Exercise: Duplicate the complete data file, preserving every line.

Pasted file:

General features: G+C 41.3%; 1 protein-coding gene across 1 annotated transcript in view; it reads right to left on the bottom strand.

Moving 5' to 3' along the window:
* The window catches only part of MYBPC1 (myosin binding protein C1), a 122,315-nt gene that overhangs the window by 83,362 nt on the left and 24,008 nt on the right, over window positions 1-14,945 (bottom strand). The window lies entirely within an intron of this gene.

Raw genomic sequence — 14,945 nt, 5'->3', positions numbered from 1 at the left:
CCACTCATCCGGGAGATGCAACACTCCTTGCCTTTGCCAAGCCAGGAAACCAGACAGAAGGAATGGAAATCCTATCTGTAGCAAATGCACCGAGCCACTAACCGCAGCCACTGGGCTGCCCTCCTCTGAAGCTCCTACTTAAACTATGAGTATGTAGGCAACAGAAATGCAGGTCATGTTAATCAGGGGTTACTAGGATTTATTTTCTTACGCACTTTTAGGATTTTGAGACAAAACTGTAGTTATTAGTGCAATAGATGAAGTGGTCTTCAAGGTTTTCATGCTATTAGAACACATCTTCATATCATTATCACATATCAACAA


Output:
General features: G+C 41.3%; 1 protein-coding gene across 1 annotated transcript in view; it reads right to left on the bottom strand.

Moving 5' to 3' along the window:
* The window catches only part of MYBPC1 (myosin binding protein C1), a 122,315-nt gene that overhangs the window by 83,362 nt on the left and 24,008 nt on the right, over window positions 1-14,945 (bottom strand). The window lies entirely within an intron of this gene.

Raw genomic sequence — 14,945 nt, 5'->3', positions numbered from 1 at the left:
CCACTCATCCGGGAGATGCAACACTCCTTGCCTTTGCCAAGCCAGGAAACCAGACAGAAGGAATGGAAATCCTATCTGTAGCAAATGCACCGAGCCACTAACCGCAGCCACTGGGCTGCCCTCCTCTGAAGCTCCTACTTAAACTATGAGTATGTAGGCAACAGAAATGCAGGTCATGTTAATCAGGGGTTACTAGGATTTATTTTCTTACGCACTTTTAGGATTTTGAGACAAAACTGTAGTTATTAGTGCAATAGATGAAGTGGTCTTCAAGGTTTTCATGCTATTAGAACACATCTTCATATCATTATCACATATCAACAA